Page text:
The sound effects aren’t too bad either and all the cars seem to sound like they should. You also get your Scottish pit chief yelling instructions, warnings and other messages at you via radio during the races which, although somewhat annoying at times, does add that sense of realism to the game. The one thing that TRD2 doesn’t have is in-game music which is a somewhat surprising omission, but you can download a small program from the Codemasters website which allows you to import your own mp3s into the game and use them as a custom soundtrack which is a nice feature.
So far it might sound like TRD2 is the best racing game out on PSP and while this is true in many regards the game does have its fair share of flaws which might make you think twice about purchasing it. Firstly, it’s a racing simulator, so you can expect lots of realism which tend to be a little less fun than your average arcade racer. With the realistic damage it only takes a few knocks for your car to become undriveable and while it might look cool when your car loses tires or other parts it certainly isn’t fun when it happens on the last corner of the final lap. Remember there can be up to 21 other cars sharing a narrow track with you so the chances of you getting bumped and scraped is very high. The one saving grace is the fact that you can restart a race instantly with no extra loading times and if it wasn’t for this I doubt if I’d wanted to continue playing as some races had me restart over and over again till I managed to get it perfect.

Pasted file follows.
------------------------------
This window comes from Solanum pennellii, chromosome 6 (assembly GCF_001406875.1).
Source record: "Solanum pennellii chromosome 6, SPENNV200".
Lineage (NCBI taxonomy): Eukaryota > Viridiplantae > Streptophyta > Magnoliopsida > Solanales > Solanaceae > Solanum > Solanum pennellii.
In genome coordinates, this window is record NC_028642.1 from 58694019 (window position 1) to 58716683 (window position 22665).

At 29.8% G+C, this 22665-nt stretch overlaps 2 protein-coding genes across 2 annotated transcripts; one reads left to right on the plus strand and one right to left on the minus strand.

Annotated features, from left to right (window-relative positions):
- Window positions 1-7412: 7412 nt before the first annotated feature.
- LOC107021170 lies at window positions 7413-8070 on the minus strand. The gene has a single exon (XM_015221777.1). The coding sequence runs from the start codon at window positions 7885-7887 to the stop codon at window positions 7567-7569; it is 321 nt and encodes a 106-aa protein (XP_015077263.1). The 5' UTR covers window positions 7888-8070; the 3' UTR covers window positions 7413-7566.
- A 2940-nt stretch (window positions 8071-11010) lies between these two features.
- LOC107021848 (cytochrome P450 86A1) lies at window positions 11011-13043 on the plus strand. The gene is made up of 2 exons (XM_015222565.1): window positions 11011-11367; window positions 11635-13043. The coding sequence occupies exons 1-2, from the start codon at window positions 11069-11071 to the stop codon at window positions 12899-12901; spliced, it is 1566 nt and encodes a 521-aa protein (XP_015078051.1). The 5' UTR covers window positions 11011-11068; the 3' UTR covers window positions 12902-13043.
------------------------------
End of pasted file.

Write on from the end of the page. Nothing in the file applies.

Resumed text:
Your progress through the game is also pretty linear, so getting stuck in a certain race type will require you to doggedly keep at it until you manage to beat it. You are then thrown into the next championship where you might be driving a new type of car on new tracks requiring you to start from scratch and get used to the new driving style. If you like your games nice and easy then you might want to give this one a miss as it sometimes takes hours before you crack a certain track and manage to finish in a halfway decent position.
The nice thing is that you’re not always required to finish first and sometimes your goal is to only finish on the podium or beat a certain racer making things more exciting and personal. The one thing I truly hated was the Codemasters idea of “purchasing” cheats. Each copy of the game has a unique code so you can forget about getting cheats on the internet and instead have to buy them from Codemasters. It doesn’t take a genius to figure out that some races might just be a little bit harder than usual to prompt desperate people into coughing up some cash. In fact the last race is a pretty good example, with your opponent somehow driving an indestructible car while yours will come apart at the slightest bump. This kind of unfairness puts a serious dent in the so called “ultimate racing simulator” claim and will probably be enough to make a lot of people hate the game.
While I had a blast playing TRD2 and it kept me hooked for hours on end, I’ll be the first to admit that this won’t be everybody’s cup of tea. Its playing style is much more suited to console than handheld, but this is still a great title that shows just what the PSP is capable of.
*Review originally published in 2006.